I first came to know about Leonid Stadnyk a few years ago. A story about him had gone out through the Associated Press, and had been picked up by all kinds of local newspapers. The stories were relatively short, with a description of his life and his troubles, quoting the man himself, often in the headline:
“God is Punishing Me.”
Some of the other headlines read “World’s Tallest Man Says It’s Lonely at the Top”, “Giant Lives Large: Only Fits In With His Plants”, “Ukrainian Giant Keeps No Mirrors In His Home”, and “Too Tall To Be Happy.” One of the stories closed with an anecdote about how some of his neighbors arranged for him to visit a nearby mountain range, so he could see something “even bigger than he was.”
At that time, I would ride the subway to university, or to my job, which was at the university’s archives. I had access to many newspapers and news sources, and spent plenty of my time combing through papers. Every so often a story would strike me as a shiner, either by a few careful turns of phrase, or some intimate personal content. I preferred mundane stories where the main event was a small surprise encountered by the subject. Stadnyk’s story jumped out at me and I felt attached to it immediately. I felt like I was meant to see it. More than one friend even sent it to me, thinking of me when they had read it themselves.
You can see here, Stadnyk in his home and surroundings, trying to use a cell phone, and a few of his simply stated comments about his life.
Diagonal View, “8-Foot Man Is Pretty Unhappy” (2009)
I felt a guilty pang with my interest and pathos. Stadnyk’s story when told entirely free of frills was humbling, and moving, certainly for any reader. Why did I feel an extra sense of purpose about it, what was my problem? I was not a man living in rural Ukraine. My grandmother, now deceased these past three years, who I was very close to for my whole life, came from a family from just outside Kiev, and I identified with her family as my family. Still, that was remote, and more of a pet detail of ancestry. I am a very average-sized person. When I was young though, I was not. I grew to be my full adult height when I was about ten or eleven, 174 cm, and looked like an adult. When I was 13 I bought 19+ concert tickets with no questioning. People thought I was just very immature or dim before they knew my age.
Still, this is nothing. I was never so big that I couldn’t fit into my own surroundings. A pair of pants, maybe. To a man handing out free Super Mario Brothers macaroni and cheese boxes after a kids’ movie at the theatre, saying “under 16 only, under 16 only,” when I was nine years old, not giving me one? Sure. However, the experiences are far from analagous.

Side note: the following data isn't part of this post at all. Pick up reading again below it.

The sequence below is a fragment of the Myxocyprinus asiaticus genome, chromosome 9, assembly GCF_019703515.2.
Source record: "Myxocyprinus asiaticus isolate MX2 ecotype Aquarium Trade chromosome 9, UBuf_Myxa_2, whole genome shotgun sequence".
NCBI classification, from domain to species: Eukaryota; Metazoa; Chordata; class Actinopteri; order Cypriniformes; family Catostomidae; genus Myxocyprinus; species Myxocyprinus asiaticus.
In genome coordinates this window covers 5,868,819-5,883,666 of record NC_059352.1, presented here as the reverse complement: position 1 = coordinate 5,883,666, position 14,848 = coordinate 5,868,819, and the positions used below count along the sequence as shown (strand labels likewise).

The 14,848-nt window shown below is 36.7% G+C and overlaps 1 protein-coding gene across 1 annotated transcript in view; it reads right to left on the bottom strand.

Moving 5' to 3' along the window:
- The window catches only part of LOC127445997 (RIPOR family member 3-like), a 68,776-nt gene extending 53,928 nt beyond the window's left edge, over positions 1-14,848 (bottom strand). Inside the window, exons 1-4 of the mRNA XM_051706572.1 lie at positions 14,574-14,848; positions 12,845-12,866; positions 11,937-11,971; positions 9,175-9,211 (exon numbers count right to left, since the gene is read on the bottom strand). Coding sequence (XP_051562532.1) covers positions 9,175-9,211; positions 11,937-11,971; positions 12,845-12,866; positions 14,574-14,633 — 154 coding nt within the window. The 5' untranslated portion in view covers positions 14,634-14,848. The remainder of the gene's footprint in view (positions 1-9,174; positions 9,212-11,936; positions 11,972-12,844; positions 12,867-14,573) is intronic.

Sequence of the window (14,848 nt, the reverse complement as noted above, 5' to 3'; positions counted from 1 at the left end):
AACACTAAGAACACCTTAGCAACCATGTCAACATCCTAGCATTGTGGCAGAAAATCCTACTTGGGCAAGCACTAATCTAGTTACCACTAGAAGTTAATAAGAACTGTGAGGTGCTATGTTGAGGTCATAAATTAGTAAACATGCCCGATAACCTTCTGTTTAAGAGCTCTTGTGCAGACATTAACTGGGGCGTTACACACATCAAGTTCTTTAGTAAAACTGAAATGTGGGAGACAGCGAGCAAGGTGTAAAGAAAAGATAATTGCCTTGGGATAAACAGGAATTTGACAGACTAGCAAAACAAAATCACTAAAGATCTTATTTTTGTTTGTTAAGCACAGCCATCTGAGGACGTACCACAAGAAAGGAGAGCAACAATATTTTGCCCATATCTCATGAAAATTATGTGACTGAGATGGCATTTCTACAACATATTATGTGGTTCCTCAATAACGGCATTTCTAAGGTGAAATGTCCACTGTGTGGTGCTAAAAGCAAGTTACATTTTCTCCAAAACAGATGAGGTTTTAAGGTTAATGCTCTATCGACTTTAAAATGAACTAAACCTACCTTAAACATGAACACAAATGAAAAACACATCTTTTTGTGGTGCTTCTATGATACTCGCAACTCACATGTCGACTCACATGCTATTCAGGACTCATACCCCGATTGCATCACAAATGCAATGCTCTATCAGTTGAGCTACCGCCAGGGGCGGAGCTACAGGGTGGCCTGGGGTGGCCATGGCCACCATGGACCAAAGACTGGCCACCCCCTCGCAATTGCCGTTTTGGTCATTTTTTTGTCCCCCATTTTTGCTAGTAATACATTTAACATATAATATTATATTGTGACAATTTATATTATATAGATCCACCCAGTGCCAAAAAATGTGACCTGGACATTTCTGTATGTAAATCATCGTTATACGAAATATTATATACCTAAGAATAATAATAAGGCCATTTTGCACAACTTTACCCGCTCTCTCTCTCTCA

If there was a better purpose behind base freak show appeal to the wide distribution of Stadnyk’s story, it would have been to call to attention that he had needs that were not being met. It seems, from the bits of news footage I have seen, that the dispersal of information provided a few balming antidotes here and there. Viktor Yushenko himself presented Stadnyk with a specially augmented car, so he could travel.
Diagonal View, “World’s Tallest Man Gets New Car” (2008)
And here, a special exercise machine, and a bicycle, plus the important data that Yushenko, along with the car, gave him two track suits.
Russia Today, “No Shortage Of Problems For World’s Tallest Man” (2008)
You’ll notice of course, that near the end of this last video, the mention that Stadnyk keeps busy in his garden. There is also mention that he maintained hopes of one day finding a soul mate.
Love is hard for any person. Finding someone to love, who will love you back, feels so rare that when it happens, the sensation created in the mind and body is nothing short of miraculous. Vocabulary defaults to the sublime when we try to talk about the feeling of this occurrence between two people: incredible, amazing, awesome, he or she is one in a million, it feels like walking on air. We talk about immeasurable lengths of time: forever, eternity, always. We talk about a feeling of completeness, and speak in absolutes. That’s pretty big.
I didn’t wish to be Leonid Stadnyk’s woman; I was not so deluded to think that I was his answer. I did wish someone to be, though.
I have felt a lightly pedantic sadness around readership of his story, too. Loneliness is universal. We have all the material goods any group of people could want, but lack a sense of community and suffer from widespread loneliness — so says the Dalai Lama, for what that’s worth. Can the Dalai Lama find Leonid Stadnyk a lady? Or anyone, for that matter?
I hesitate to say it because there is something too precious about the parallel, but Stadnyk’s news coverage does roll out like a fable or fairy tale, or old Biblical story: a gentle, sweet person, too big for his world. He states the conditions of his life simply, not complaining that this or that is wrong-sized, but acknowledging that he is the one who does not fit. He is a good man, cares about his family, tends to animals, has a sense of humour, and wants love. Maybe few people say it so plainly. Who doesn’t want that treasured, prized, almost-impossible experience we delegate to the lucky, and foolish, and worthy?
Leonid Stadnyk, too big for his world, wants love: the biggest thing of all.
– Lauren Bride